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"We're Not Trying To Be Something For Everybody": The Promise And Perils Of Ello

Inside the meteoric rise of the new social network.

[Photo: Flickr user Howard Kang]

When Paul Budnitz was designing Ello, a new social network, with six other people, he had three posters on the wall. "Dieter Rams: less but better. No nested menus. How simple can we make this to make it work," Budnitz tells Fast Company, "Other picture: Captain Kirk. We just loved how with Star Trek technology you just talk, you don’t press a bunch of buttons. And Kurt Cobain, because who the fuck says we can’t."

No one, it seems. Ello, a social network driven by "beauty, simplicity and transparency," as its manifesto states—with a commitment to avoid advertising, has gone viral this week. Although the site has actually been around for over a year — according to Andy Baio, it got $435,000 in seed funding this past January — it caught fire this week, as thousands took to (of all places) Facebook to ask for invites and comment on the new, new thing. Budnitz, an artist and designer who made a name for himself by founding toy company Kidrobot, said that they were getting 3-4,000 invite requests an hour—a huge gain for a social network that had about 90 people when the beta was released about six weeks ago.

Ello is invite only.

"There were seven of us to start, and we built it as a private network," he says, "We were really fed up with the other social networks, and we wanted to share our art and our work in a place where we wouldn’t be shown ads." And the name? "Ello is very simple and reductive. We wanted to make something that was very easy to use, so you take out everything you don’t need, so we took out the H."

This is the heart of Ello’s pitch against the graphic and social sprawl of Facebook. And while the site does solve some of Facebook’s basic issues, it also falls into some of the same traps — already, it seems to have as many critics as fans willing to pay money for beta invites.

Ello’s clean, minimalist layout (the site is literally made up mostly of empty white space) places a greater emphasis on the viewing experience, something lacking in Facebook’s crowded frame. "On Ello, your feed is sacred, it’s yours. It allows everyone to have personal responsibility," Budnitz says. "That makes it a better choice for artists who specialize in multimedia," as Zoe Salditch, cofounder of Electric Objects, a physical platform for sharing digital art, puts it. Ello "lets the content lead the way," she says. "You can upload huge GIF files, and they auto-play." Video, however, is "definitely lacking." So far, you can’t embed videos in the stream in the way other sites like Twitter and Tumblr allow.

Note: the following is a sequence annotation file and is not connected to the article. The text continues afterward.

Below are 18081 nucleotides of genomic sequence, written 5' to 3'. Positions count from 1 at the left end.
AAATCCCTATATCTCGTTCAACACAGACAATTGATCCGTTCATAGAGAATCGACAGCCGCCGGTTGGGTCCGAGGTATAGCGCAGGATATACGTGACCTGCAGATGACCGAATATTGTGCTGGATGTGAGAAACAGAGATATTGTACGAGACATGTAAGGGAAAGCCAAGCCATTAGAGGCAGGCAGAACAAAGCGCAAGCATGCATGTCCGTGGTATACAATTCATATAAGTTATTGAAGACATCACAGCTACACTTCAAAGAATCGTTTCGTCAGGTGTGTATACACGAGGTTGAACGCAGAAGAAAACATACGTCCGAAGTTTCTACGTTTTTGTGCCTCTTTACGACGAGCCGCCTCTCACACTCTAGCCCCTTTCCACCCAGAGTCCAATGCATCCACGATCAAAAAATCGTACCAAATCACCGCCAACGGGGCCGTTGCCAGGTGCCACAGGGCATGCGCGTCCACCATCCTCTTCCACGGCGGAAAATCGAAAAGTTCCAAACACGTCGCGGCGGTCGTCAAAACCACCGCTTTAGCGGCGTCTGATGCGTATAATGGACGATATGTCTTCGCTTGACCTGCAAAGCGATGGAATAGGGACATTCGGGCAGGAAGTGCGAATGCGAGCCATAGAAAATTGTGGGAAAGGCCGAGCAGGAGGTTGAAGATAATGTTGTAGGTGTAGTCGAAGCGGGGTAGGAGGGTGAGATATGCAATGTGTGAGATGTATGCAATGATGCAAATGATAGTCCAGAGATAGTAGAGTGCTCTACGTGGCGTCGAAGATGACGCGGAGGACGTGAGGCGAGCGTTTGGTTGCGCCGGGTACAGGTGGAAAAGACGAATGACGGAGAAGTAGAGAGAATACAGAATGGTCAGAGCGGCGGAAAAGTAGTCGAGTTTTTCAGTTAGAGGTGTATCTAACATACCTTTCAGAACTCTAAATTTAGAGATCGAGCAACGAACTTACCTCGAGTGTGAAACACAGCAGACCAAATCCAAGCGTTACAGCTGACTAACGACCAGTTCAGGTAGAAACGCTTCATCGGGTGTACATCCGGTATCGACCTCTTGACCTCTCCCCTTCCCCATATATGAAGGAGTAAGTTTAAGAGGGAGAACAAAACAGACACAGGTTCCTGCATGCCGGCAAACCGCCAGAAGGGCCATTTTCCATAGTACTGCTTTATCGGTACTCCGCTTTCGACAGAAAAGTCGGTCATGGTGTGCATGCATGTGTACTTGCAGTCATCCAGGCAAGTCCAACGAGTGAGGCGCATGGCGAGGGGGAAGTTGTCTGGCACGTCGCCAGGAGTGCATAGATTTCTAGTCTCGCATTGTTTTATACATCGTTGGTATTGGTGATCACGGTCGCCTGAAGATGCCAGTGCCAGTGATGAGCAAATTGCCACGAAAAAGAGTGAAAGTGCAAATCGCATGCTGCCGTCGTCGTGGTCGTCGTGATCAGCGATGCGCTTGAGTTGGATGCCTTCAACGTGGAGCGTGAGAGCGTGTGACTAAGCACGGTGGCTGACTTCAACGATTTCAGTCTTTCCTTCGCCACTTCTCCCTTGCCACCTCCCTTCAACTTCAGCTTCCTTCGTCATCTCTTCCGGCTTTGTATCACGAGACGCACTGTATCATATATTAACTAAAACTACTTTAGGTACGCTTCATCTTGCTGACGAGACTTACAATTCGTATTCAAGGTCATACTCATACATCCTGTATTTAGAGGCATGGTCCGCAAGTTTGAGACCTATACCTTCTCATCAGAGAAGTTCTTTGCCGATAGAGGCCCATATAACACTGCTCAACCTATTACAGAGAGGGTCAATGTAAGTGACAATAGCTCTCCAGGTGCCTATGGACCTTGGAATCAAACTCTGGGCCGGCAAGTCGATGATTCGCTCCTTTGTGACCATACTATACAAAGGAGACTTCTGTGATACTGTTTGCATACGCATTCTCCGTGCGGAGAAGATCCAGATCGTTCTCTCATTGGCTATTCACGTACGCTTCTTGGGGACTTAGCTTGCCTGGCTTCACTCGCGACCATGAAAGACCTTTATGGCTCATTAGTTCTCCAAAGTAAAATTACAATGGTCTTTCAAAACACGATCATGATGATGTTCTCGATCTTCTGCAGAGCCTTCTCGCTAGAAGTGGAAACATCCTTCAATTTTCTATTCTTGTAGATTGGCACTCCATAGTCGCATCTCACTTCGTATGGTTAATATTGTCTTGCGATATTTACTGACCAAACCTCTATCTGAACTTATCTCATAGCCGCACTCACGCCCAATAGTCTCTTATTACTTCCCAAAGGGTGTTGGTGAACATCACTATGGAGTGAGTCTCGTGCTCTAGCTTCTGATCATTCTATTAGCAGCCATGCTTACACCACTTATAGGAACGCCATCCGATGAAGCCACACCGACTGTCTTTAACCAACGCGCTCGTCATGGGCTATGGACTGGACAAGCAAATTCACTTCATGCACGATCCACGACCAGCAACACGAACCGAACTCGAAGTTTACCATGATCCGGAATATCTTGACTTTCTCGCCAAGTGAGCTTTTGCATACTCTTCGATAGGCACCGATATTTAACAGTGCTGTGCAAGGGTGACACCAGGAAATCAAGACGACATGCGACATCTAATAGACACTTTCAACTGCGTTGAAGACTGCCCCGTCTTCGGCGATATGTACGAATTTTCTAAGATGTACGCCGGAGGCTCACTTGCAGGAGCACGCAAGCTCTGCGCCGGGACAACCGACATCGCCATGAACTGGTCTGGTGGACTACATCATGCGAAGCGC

But aesthetics aren’t the only reason Ello might be better for creatives. "Facebook, politically, is not a good place for free expression," Salditch says. The dominant social network is known to freely censor images that it deems inappropriate and it doesn’t allow its members to use pseudonyms, a problem for those who take more liberty with their identities. "The naming policy at Facebook is really pushing a lot of artists who work under aliases are moving to Ello for that freedom," Salditch explains.

In fact, the new site’s popularity is due in part to the fact that you don’t have to use your official identity. As Daily Dot reported, a "great gay exodus" took place from Facebook to Ello as a way to open accounts under different names. Yet the enhanced anonymity might also open the floodgates to unwanted interactions, just as 4chan’s abandoning of usernames encourages a general state of anarchy. The site lacks an approach to dealing with harassment.